Henry Clark remembers growing up in the shadow of the huge Chevron refinery in Richmond, California. Leaks, fires and all manner of incidents were a common part of life.
“The air would be so foul that I had to grab my nose and go back inside,” Clark recalled. “Explosions at the refinery would literally rock my house.”
In recent years, though, Clark has noticed improvements. Accidents at the facility had declined significantly. Clark credits creation in 1998 of the Contra Costa County Industrial Safety Ordinance.
“There are some good things going on — programs that you could adopt in West Virginia,” said Clark, an environmental justice activist and executive director of the local Toxics Coalition.
Clark spoke in Charleston on Friday as part of a two-day Summit on Chemical Safety in West Virginia, sponsored by the group People Concerned About Chemical Safety. The event continues Saturday at Ferguson Baptist Church, in Dunbar.
The event coincides with this week’s fifth anniversary of a string of leaks at the DuPont Co. plant in Belle, including a release of phosgene gas that killed longtime employee Danny Fish.
Those incidents prompted a scathing U.S. Chemical Safety Board report that was highly critical of DuPont’s safety practices and a repeat of the board’s previous recommendation — issued after two workers died in a 2008 explosion at the Bayer CropScience plant in Institute — that the Kanawha Valley needed its own chemical accident prevention program. State and local officials have declined to follow the board’s recommendation, which was opposed by industry lobby groups.
After the Freedom Industries chemical leak into the Elk River a year ago, local activists, led by Maya Nye of the People Concerned group, began trying to re-open discussion of the board’s recommendation. They managed to convince lawmakers to include the issue in SB 373, the legislation passed in the wake of the Freedom leak. Under the bill, the state’s new Public Water Supply Study Commission was required to examine the board’s recommendation.
In a report issued in December, the commission said it “is still studying and working with citizen groups and intends to have information to report” in its next annual report, at the end of the year.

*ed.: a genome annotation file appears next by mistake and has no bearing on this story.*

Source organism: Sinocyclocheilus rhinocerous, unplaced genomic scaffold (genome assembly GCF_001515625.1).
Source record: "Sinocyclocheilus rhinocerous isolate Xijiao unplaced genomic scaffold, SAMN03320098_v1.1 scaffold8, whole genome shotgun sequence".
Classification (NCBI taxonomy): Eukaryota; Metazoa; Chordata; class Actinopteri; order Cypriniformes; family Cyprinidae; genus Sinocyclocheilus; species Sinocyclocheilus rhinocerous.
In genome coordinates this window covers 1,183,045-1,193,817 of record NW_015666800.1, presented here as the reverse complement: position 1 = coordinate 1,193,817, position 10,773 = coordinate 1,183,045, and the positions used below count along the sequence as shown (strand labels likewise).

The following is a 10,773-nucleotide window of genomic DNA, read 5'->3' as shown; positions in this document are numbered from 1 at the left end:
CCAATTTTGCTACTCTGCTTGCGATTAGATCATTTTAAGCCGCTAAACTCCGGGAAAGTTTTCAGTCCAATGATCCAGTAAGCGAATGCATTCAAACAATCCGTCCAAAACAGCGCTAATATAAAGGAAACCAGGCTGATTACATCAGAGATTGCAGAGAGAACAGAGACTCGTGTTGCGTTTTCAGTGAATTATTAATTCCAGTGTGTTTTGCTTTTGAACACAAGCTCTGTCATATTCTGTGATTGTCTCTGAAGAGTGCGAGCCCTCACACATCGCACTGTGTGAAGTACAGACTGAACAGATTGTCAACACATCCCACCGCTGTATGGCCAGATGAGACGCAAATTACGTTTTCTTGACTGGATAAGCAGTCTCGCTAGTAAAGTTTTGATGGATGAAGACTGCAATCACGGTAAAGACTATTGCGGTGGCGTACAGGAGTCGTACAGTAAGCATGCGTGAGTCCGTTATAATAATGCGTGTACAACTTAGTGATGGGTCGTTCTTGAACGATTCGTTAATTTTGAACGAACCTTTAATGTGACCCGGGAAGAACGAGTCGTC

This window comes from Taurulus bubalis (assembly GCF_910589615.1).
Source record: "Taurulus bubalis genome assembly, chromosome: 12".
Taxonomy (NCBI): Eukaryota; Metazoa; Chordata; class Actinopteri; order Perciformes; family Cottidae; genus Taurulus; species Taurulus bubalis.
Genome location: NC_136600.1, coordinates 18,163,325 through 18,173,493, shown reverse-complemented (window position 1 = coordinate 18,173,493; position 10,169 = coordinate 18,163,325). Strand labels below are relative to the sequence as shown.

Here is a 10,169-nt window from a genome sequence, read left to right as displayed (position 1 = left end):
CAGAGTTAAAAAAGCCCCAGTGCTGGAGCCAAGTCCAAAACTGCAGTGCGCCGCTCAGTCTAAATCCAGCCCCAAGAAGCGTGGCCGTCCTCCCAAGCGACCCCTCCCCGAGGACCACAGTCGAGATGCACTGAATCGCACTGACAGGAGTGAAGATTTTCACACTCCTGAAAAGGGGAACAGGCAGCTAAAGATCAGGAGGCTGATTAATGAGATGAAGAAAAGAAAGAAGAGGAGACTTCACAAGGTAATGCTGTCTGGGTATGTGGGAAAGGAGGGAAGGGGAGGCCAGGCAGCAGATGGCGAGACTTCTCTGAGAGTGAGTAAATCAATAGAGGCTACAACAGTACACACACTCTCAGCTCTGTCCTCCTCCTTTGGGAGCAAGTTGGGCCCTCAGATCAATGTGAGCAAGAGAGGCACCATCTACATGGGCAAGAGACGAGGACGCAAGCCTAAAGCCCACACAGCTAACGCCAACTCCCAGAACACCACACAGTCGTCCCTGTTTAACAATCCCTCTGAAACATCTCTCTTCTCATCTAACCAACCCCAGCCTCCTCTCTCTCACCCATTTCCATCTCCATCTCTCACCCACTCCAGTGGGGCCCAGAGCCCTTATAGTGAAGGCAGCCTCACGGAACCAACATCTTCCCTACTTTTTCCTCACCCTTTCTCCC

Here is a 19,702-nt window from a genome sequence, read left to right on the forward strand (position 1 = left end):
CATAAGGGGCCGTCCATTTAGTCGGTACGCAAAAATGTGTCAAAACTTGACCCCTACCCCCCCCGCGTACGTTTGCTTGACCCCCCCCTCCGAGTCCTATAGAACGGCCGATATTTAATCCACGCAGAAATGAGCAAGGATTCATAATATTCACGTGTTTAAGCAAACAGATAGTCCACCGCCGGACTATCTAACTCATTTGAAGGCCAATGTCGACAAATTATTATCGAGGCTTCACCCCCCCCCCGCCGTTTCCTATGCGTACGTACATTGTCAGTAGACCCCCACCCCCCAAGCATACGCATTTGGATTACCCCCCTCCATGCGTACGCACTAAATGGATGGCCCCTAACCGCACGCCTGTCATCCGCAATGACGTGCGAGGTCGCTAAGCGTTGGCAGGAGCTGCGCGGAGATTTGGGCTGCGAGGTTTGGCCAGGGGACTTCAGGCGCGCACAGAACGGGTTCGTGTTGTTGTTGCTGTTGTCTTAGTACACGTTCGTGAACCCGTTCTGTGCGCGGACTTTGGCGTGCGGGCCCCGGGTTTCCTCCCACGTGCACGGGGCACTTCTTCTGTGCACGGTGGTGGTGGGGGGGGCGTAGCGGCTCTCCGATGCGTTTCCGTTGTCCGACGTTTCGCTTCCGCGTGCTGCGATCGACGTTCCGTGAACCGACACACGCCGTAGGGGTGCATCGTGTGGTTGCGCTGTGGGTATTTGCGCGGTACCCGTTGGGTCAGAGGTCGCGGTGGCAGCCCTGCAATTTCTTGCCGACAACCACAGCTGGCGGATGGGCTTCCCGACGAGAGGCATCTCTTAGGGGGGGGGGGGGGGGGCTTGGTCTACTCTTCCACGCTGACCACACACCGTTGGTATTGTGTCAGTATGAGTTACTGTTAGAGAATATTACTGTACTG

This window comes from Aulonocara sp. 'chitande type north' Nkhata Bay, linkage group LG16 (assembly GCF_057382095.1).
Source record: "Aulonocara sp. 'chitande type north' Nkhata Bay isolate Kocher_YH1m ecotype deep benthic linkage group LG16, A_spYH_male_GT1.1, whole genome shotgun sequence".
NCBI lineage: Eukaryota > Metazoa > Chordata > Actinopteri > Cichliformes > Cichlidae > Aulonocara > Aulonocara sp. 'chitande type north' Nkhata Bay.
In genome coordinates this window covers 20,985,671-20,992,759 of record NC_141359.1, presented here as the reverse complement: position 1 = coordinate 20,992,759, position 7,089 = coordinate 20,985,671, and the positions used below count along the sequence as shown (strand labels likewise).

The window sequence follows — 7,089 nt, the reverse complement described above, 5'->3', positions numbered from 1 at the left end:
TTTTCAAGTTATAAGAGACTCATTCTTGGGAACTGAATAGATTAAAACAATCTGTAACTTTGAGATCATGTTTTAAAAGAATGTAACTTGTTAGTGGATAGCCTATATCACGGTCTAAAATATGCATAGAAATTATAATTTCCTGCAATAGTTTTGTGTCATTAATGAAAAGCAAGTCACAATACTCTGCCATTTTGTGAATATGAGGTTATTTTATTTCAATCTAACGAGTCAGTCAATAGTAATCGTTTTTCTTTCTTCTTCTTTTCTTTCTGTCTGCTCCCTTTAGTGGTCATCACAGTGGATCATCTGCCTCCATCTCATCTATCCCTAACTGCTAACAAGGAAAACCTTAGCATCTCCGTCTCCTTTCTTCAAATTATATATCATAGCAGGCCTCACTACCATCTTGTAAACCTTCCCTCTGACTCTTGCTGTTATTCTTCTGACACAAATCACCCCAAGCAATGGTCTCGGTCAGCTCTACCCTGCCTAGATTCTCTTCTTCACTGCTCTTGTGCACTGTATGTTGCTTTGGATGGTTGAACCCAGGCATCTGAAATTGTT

This week’s chemical safety summit is partly an effort by People Concerned to learn more about the Contra Costa County program — the model for the CSB’s recommendation — and to promote state and local officials taking on the implementation of a similar program.
Randy Sawyer, who directs the Contra Costa County program, said the effort there includes requiring companies to submit studies outlining how they minimize the risk of accidents, a review of those reports by local officials and periodic inspections of facilities by his agency.
The program covers far more chemicals than a national risk-management effort by the U.S. Environmental Protection Agency, and requires far more public involvement, Sawyer said.
“I would consider this a landmark process that really sets the bar very high,” said Jose Bravo, executive director of Just Transition, a coalition of environmental justice and labor groups that supports the program.
Since Contra Costa adopted its ordinance, the number of major chemical accidents has dropped from 12, in 2001, to two, in 2012, according to an annual report from the county.
In August 2012, though, there was a major fire at the Chevron refinery that sent more than 15,000 residents to the hospital for medical attention.
The CSB has recommended steps to provide stronger regulatory oversight with community involvement, and local officials are taking steps in that direction.
Gregg Suzanne Ferguson, a moderator at Friday’s event, said organizers tried to get officials from various local chemical plants and companies to attend the summit, but “weren’t able to do so.”
C.W. Sigman, Kanawha County’s deputy emergency services director, attended the session but declined to take a position on the CSB’s recommendation for a new local chemical safety program.
“I’m here just on a fact-finding mission,” Sigman said. “I have no opinion right now. We’re just trying to understand what’s going on.”
Reach Ken Ward Jr. at firstname.lastname@example.org, 304-348-1702 or follow @kenwardjr on Twitter.